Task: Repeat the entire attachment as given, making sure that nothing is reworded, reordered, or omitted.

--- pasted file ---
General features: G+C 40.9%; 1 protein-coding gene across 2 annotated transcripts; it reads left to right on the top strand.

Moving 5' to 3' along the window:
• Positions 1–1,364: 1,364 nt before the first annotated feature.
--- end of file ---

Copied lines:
General features: G+C 40.9%; 1 protein-coding gene across 2 annotated transcripts; it reads left to right on the top strand.

Moving 5' to 3' along the window:
• Positions 1–1,364: 1,364 nt before the first annotated feature.